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by Jim Weirich
Do you always seem to be fixing bugs in your software project? Are you spending more time fixing defects that actually implementing new behavior? If so, this talk is for you. In the mid-90s, Steve Maquire wrote a book that strongly effected the way I developed software. Primarily writing in C and C++ in those years, the struggle to deliver bug free software was especially a challenge. In the book "Writing Solid Code", Steve gives sage advice on the problems of developing large software projects and the challenges that go with making sure your softare actual does what you think it should. Although as Ruby developers we are no longer using C to deliver our large projects, the challenge of writing solid, reliable code is still before us. Based on Maquire's advice and my own years of Ruby experience, this talk will show developers tools, techniques and practices that they can use to improve their software and begin writing solid code.
Welcome to the world of Ruby: where the gems are deep, rough, and rarely documented! No need to fear though, in this presentation you'll learn what a RubyGem is, how they're used in Rails and Ruby applications, and of course, how to make your own. You'll see just how easy it is to share your code with others in the Ruby universe, and why creating packages is a joy instead of a burden thanks to the tools and ecosystem of RubyGems.
by Jeff Casimir
Ruby can't scale. Tell that to LivingSocial, GroupOn, Gowalla, Sony, and the rest of our community pushing millions of requests per day. Scaling an application isn't about piling up hardware and dropping in the newest database fad, it's the combination of design and refinement.
In this session, we'll look at refining Ruby code using tools to:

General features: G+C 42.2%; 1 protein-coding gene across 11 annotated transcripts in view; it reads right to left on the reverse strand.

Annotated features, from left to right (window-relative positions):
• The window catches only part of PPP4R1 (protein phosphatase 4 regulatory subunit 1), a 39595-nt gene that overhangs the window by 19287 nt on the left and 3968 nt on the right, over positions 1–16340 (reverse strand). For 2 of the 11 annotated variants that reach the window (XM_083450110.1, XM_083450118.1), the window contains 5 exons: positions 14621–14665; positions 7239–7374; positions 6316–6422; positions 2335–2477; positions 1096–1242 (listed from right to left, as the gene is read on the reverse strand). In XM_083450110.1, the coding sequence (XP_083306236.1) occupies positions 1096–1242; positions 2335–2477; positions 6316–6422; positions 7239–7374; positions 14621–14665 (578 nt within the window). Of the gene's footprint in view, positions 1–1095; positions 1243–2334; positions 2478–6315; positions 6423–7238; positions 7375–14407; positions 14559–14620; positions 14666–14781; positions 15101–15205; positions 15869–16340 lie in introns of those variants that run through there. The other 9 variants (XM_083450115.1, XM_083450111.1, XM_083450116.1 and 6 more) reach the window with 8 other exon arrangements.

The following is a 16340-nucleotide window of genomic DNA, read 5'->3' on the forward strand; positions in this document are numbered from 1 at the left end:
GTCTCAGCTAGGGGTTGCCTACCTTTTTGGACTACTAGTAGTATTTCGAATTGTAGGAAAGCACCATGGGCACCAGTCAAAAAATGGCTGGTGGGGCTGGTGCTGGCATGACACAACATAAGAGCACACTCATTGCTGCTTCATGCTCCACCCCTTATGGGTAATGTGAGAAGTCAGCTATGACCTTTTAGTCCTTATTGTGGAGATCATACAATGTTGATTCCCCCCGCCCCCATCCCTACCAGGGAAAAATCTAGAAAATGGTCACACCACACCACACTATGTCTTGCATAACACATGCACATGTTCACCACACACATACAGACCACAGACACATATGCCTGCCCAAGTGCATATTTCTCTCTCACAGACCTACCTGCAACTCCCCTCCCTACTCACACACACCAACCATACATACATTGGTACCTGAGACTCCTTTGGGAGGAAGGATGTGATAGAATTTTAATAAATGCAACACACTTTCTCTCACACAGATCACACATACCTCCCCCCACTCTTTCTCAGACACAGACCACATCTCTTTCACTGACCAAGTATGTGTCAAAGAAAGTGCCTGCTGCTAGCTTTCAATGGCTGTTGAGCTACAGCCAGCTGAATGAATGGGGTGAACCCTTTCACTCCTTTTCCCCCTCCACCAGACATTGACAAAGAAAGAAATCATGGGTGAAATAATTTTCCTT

This is not about info-porn. It's about finding the 1% of your code that, through optimization, can dramatically improve performance.
by Jeff Morgan
Cucumber is a great tool for writing executable specifications. When written well they provide the basis for a team's understanding of the specification. When they run successfully they provide a confirmation that a feature is done and working properly.
The problem is that most Cucumber features are written poorly. They often include technical terms or a lot of unnecessary details that hide the behavior we are trying to describe. This problem is so profound and pervasive in the industry that some are beginning to believe that is is not possible to describe behavior well with Cucumber.
This talk and hands on demonstration will bring attention to typical smells found in cucumber scenarios. Once we discuss a smell, we'll look at an example that exhibits that problem and then refactor the code and feature to clean it up. Along the way we'll also introduce some common design patterns that can be applied to keep your code nice and d.r.y.
by Matt Yoho
Rong is a client-server Pong implementation written in Ruby that hopes to take a whack at your office productivity. Though Pong itself is a relatively uncomplex game, it allows a variety of interesting game programming problems to be explored when constructing the game in a robust manner as a client-server application. We'll talk through the structure of the implementation, the involved libraries, including libraries supporting 2-D game development in Ruby, and the techniques involved in creating a responsive network-based game.
11th–13th January 2012